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Cold War
Fernald’s Contribution to the U. S. Defense Program


 

Headline from March 31, 1951, "Cincinnati Times-Star."
Headline from March 31, 1951, "Cincinnati Times-Star."

 

At the end of World War II, the United States embarked in a Cold War with the Soviet Union that would last for more than four decades.   

The Cold War was a conflict over ideological, economical and political differences, resulting in a nuclear arms race between the two countries.  To combat the threat of communism, the U.S. government developed a national research, production and testing network that came to be known as the “nuclear weapons complex.”  At its peak, the complex consisted of 21 major facilities, including research, production, assembly and testing sites located in 13 states, often in small rural communities.

Recognizing the need to regulate the production and use of atomic power, the U.S. government founded the Atomic Energy Act of 1946. One of the act’s provisions was the creation of the Atomic Energy Commission (AEC), a civilian-led agency that would later become the U.S. Department of Energy (DOE). The AEC was responsible for the production of fissionable material, biologic and health research, accident prevention, the production of electricity, nuclear aircraft research and data declassification.

The Fernald Site
In the late 1940s, the AEC authorized the construction of a single consolidated processing facility that would contain a chemical processing component and a uranium metal refinery to supply feed material to the rest of the weapons complex.  Prior to this, feed material was produced at three separate locations in St. Louis, Mo., Cleveland, Ohio, and Niagara Falls, N.Y.  The AEC’s New York Operations office assigned the job of siting the plant to its architect/engineering design contractor, Catalytic Construction Company.  The AEC’s goal was to have the new site operational by January 1953.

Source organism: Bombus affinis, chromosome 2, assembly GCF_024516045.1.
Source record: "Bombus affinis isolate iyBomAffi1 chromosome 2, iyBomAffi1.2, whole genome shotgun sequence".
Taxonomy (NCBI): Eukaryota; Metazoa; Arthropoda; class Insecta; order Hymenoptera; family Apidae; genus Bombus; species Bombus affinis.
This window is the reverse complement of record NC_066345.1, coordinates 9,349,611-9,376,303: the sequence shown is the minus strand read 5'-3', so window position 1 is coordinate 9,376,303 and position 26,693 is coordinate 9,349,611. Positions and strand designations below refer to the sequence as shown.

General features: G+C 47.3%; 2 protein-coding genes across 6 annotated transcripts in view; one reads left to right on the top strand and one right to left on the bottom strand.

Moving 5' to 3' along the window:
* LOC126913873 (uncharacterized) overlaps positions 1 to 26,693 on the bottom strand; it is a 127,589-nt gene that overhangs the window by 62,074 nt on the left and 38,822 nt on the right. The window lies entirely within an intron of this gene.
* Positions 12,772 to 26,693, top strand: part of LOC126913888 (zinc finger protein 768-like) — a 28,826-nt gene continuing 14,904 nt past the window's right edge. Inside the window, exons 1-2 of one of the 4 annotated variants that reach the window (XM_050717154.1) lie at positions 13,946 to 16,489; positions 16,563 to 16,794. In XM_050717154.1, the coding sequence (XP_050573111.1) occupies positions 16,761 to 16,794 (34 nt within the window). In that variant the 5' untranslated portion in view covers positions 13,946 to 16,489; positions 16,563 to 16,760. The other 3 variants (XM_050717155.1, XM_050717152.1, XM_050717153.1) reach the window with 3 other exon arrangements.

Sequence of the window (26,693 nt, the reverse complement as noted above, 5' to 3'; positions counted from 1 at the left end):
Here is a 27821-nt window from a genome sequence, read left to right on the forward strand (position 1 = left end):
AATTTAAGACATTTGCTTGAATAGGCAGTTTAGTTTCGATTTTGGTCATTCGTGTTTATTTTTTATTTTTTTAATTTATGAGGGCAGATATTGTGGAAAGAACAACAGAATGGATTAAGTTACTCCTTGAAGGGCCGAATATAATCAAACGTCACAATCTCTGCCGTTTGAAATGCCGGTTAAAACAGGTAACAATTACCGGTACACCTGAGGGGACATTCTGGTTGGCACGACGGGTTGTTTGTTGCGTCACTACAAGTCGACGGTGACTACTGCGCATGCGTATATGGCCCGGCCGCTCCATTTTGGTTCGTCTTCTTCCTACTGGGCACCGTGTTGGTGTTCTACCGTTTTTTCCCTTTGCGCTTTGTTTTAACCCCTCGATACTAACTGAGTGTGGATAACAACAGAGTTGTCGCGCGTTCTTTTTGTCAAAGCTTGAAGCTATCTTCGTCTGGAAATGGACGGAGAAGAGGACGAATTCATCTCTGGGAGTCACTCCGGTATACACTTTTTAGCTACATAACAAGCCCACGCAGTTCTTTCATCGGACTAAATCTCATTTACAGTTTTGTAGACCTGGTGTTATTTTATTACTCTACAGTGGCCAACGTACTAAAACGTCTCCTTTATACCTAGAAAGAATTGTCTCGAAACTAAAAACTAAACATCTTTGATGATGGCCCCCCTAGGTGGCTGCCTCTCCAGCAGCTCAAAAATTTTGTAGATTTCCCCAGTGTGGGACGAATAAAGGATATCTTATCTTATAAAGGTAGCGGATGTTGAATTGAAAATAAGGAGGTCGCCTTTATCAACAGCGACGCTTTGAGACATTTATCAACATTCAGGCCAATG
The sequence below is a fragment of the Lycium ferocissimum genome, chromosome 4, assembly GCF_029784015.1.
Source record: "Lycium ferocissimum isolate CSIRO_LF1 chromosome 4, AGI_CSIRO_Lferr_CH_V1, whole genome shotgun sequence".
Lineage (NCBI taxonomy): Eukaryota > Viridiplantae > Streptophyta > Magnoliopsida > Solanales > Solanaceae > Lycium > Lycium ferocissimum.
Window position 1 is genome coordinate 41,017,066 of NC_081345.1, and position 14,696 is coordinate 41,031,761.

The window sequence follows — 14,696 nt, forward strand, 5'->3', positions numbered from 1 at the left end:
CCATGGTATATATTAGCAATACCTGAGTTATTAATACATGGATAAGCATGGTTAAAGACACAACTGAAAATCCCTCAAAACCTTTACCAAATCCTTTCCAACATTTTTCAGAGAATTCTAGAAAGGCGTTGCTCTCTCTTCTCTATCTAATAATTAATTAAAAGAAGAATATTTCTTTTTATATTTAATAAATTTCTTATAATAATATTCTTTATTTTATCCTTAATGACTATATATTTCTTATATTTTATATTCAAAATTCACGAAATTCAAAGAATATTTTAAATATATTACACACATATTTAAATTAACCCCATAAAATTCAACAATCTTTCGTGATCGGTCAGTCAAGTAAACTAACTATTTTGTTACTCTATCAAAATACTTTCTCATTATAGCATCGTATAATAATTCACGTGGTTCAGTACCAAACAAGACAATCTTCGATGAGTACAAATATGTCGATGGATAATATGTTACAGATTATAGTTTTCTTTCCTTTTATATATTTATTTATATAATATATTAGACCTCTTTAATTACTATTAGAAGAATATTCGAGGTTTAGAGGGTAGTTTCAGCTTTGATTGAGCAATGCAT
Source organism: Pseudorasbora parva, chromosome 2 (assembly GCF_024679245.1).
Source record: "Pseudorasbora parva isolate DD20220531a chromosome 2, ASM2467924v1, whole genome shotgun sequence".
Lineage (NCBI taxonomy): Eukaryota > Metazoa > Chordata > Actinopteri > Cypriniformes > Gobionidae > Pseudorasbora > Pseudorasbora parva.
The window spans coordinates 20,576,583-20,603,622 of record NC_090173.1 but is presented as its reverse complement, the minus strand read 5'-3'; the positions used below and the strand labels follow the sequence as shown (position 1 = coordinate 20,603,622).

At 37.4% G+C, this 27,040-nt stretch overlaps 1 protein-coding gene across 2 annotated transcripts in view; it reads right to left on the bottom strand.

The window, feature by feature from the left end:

During its search for the perfect location to build a uranium production facility, Catalytic Construction considered over 60 different locations in several mid-western and southern states.  Its final recommendation was a 1,050-acre parcel of land located on the border of Hamilton and Butler counties near the small rural community Fernald, Ohio. The site offered the best combination of features: a skilled labor force (machinists); lower property values; a plentiful water supply; a nearby railroad line; close proximity to Cincinnati and level terrain.

The area was mainly agricultural and undeveloped.  Most residents received their water from wells or cisterns, many farms had no electricity, and local roadways were often narrow and unpaved.  Despite the rural setting, the AEC decided the location was optimal for a uranium production facility and used the federal government’s right of eminent domain to claim the land it needed. A front-page article in the March 31, 1951, edition of the Cincinnati Times-Star announced the AEC’s plan to “build a $3 million uranium ore refining plant near Fernald.” 

Once the location was selected, the AEC moved quickly to begin construction of the plants and support facilities. Some of the houses and buildings the government acquired from property owners were used as construction offices. As more homes were built in the area to accommodate Fernald’s expanding workforce, many small towns that dotted the surrounding area of Hamilton and Butler counties grew and became economically dependant on the site.  For almost 30 years, the community and plant quietly coexisted; people thought little of the manufacturing facility and many did not realize its link to the nation’s defense program. The threats of the Cold War fueled concerns about national security, and the company warned employees not to share information about their jobs or site operations with the public. What was once considered a patriotic mission for the nation’s security would decades later be called threatening and dangerous operations.


About Fernald
| Archive Photos | Transition to Cleanup | Cold War | End of Secrecy  |  50 Years of Fernald | History | Production Operations |
 
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Together, DOE and Fluor Fernald were committed to safely restoring the 
Fernald site to an end state that serves the needs of the community.